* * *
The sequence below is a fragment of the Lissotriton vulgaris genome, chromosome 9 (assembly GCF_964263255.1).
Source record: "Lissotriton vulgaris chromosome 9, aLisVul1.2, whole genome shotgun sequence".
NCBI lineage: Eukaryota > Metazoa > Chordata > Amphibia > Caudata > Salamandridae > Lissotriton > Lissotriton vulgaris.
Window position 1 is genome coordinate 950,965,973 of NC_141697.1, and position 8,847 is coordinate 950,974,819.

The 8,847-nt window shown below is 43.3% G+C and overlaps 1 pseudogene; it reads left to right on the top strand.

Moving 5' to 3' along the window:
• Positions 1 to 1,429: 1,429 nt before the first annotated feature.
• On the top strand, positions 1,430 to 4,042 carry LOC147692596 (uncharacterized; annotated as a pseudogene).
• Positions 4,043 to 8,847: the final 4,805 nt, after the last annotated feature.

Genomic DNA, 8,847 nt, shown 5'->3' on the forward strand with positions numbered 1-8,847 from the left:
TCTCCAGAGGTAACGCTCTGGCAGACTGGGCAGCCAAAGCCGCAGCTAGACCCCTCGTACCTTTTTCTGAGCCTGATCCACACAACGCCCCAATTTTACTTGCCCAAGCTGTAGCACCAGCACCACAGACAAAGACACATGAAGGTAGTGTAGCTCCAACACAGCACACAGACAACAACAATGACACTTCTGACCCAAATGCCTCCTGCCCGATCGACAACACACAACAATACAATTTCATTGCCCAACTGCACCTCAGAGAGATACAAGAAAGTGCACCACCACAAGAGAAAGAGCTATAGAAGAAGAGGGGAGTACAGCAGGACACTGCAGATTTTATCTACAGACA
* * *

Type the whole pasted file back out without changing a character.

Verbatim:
The sequence below is a fragment of the Lissotriton vulgaris genome, chromosome 9 (assembly GCF_964263255.1).
Source record: "Lissotriton vulgaris chromosome 9, aLisVul1.2, whole genome shotgun sequence".
NCBI lineage: Eukaryota > Metazoa > Chordata > Amphibia > Caudata > Salamandridae > Lissotriton > Lissotriton vulgaris.
Window position 1 is genome coordinate 950,965,973 of NC_141697.1, and position 8,847 is coordinate 950,974,819.

The 8,847-nt window shown below is 43.3% G+C and overlaps 1 pseudogene; it reads left to right on the top strand.

Moving 5' to 3' along the window:
• Positions 1 to 1,429: 1,429 nt before the first annotated feature.
• On the top strand, positions 1,430 to 4,042 carry LOC147692596 (uncharacterized; annotated as a pseudogene).
• Positions 4,043 to 8,847: the final 4,805 nt, after the last annotated feature.

Genomic DNA, 8,847 nt, shown 5'->3' on the forward strand with positions numbered 1-8,847 from the left:
TCTCCAGAGGTAACGCTCTGGCAGACTGGGCAGCCAAAGCCGCAGCTAGACCCCTCGTACCTTTTTCTGAGCCTGATCCACACAACGCCCCAATTTTACTTGCCCAAGCTGTAGCACCAGCACCACAGACAAAGACACATGAAGGTAGTGTAGCTCCAACACAGCACACAGACAACAACAATGACACTTCTGACCCAAATGCCTCCTGCCCGATCGACAACACACAACAATACAATTTCATTGCCCAACTGCACCTCAGAGAGATACAAGAAAGTGCACCACCACAAGAGAAAGAGCTATAGAAGAAGAGGGGAGTACAGCAGGACACTGCAGATTTTATCTACAGACA